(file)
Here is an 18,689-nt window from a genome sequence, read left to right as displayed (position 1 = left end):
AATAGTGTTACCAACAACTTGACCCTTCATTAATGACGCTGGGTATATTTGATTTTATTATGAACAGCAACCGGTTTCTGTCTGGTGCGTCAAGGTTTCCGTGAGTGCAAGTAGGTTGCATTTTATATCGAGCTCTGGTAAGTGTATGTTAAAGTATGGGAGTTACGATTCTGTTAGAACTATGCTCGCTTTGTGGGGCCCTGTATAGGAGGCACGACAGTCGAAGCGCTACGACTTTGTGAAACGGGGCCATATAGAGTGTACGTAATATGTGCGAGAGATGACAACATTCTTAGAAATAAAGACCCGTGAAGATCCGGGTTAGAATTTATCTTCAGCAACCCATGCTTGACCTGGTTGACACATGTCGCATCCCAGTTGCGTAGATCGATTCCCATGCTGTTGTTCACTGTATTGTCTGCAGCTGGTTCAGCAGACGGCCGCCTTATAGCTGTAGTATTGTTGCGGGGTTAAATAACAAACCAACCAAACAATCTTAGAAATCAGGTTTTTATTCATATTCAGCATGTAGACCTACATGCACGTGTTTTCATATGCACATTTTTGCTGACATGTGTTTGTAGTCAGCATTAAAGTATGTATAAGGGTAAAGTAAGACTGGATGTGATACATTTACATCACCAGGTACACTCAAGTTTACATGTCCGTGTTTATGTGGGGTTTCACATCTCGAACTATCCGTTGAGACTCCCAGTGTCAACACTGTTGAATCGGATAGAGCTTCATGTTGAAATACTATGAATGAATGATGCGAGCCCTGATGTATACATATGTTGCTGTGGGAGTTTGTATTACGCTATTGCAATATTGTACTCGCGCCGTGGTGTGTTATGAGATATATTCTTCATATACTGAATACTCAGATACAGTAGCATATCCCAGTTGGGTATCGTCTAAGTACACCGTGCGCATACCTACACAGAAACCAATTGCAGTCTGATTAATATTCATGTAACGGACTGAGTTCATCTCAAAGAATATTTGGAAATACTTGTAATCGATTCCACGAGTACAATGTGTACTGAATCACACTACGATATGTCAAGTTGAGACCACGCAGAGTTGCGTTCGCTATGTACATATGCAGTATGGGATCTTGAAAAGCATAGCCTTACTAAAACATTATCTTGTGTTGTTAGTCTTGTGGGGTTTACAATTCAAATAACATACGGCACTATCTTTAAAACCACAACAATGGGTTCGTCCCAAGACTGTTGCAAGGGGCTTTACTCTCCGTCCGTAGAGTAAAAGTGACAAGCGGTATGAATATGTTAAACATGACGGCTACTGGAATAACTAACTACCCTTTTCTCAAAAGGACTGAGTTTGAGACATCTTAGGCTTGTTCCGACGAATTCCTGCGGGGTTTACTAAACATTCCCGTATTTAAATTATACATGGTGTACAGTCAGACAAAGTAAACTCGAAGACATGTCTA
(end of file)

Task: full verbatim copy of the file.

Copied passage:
Here is an 18,689-nt window from a genome sequence, read left to right as displayed (position 1 = left end):
AATAGTGTTACCAACAACTTGACCCTTCATTAATGACGCTGGGTATATTTGATTTTATTATGAACAGCAACCGGTTTCTGTCTGGTGCGTCAAGGTTTCCGTGAGTGCAAGTAGGTTGCATTTTATATCGAGCTCTGGTAAGTGTATGTTAAAGTATGGGAGTTACGATTCTGTTAGAACTATGCTCGCTTTGTGGGGCCCTGTATAGGAGGCACGACAGTCGAAGCGCTACGACTTTGTGAAACGGGGCCATATAGAGTGTACGTAATATGTGCGAGAGATGACAACATTCTTAGAAATAAAGACCCGTGAAGATCCGGGTTAGAATTTATCTTCAGCAACCCATGCTTGACCTGGTTGACACATGTCGCATCCCAGTTGCGTAGATCGATTCCCATGCTGTTGTTCACTGTATTGTCTGCAGCTGGTTCAGCAGACGGCCGCCTTATAGCTGTAGTATTGTTGCGGGGTTAAATAACAAACCAACCAAACAATCTTAGAAATCAGGTTTTTATTCATATTCAGCATGTAGACCTACATGCACGTGTTTTCATATGCACATTTTTGCTGACATGTGTTTGTAGTCAGCATTAAAGTATGTATAAGGGTAAAGTAAGACTGGATGTGATACATTTACATCACCAGGTACACTCAAGTTTACATGTCCGTGTTTATGTGGGGTTTCACATCTCGAACTATCCGTTGAGACTCCCAGTGTCAACACTGTTGAATCGGATAGAGCTTCATGTTGAAATACTATGAATGAATGATGCGAGCCCTGATGTATACATATGTTGCTGTGGGAGTTTGTATTACGCTATTGCAATATTGTACTCGCGCCGTGGTGTGTTATGAGATATATTCTTCATATACTGAATACTCAGATACAGTAGCATATCCCAGTTGGGTATCGTCTAAGTACACCGTGCGCATACCTACACAGAAACCAATTGCAGTCTGATTAATATTCATGTAACGGACTGAGTTCATCTCAAAGAATATTTGGAAATACTTGTAATCGATTCCACGAGTACAATGTGTACTGAATCACACTACGATATGTCAAGTTGAGACCACGCAGAGTTGCGTTCGCTATGTACATATGCAGTATGGGATCTTGAAAAGCATAGCCTTACTAAAACATTATCTTGTGTTGTTAGTCTTGTGGGGTTTACAATTCAAATAACATACGGCACTATCTTTAAAACCACAACAATGGGTTCGTCCCAAGACTGTTGCAAGGGGCTTTACTCTCCGTCCGTAGAGTAAAAGTGACAAGCGGTATGAATATGTTAAACATGACGGCTACTGGAATAACTAACTACCCTTTTCTCAAAAGGACTGAGTTTGAGACATCTTAGGCTTGTTCCGACGAATTCCTGCGGGGTTTACTAAACATTCCCGTATTTAAATTATACATGGTGTACAGTCAGACAAAGTAAACTCGAAGACATGTCTA